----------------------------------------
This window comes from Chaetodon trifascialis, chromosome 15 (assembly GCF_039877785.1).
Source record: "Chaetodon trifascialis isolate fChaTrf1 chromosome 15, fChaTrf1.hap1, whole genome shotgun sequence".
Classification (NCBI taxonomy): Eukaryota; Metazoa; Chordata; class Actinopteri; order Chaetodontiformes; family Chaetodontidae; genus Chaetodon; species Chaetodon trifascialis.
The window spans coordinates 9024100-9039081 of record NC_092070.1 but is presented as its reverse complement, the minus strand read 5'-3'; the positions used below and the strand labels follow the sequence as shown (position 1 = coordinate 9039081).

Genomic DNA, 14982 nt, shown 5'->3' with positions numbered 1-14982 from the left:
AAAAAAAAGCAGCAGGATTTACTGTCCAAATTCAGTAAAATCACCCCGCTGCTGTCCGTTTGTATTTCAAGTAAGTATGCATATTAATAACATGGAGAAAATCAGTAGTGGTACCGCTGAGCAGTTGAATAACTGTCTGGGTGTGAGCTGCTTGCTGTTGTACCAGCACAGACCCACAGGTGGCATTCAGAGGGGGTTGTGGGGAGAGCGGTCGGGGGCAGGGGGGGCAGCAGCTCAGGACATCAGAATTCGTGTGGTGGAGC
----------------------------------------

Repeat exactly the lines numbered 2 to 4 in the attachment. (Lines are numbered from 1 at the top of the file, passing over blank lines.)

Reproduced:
Source record: "Chaetodon trifascialis isolate fChaTrf1 chromosome 15, fChaTrf1.hap1, whole genome shotgun sequence".
Classification (NCBI taxonomy): Eukaryota; Metazoa; Chordata; class Actinopteri; order Chaetodontiformes; family Chaetodontidae; genus Chaetodon; species Chaetodon trifascialis.
The window spans coordinates 9024100-9039081 of record NC_092070.1 but is presented as its reverse complement, the minus strand read 5'-3'; the positions used below and the strand labels follow the sequence as shown (position 1 = coordinate 9039081).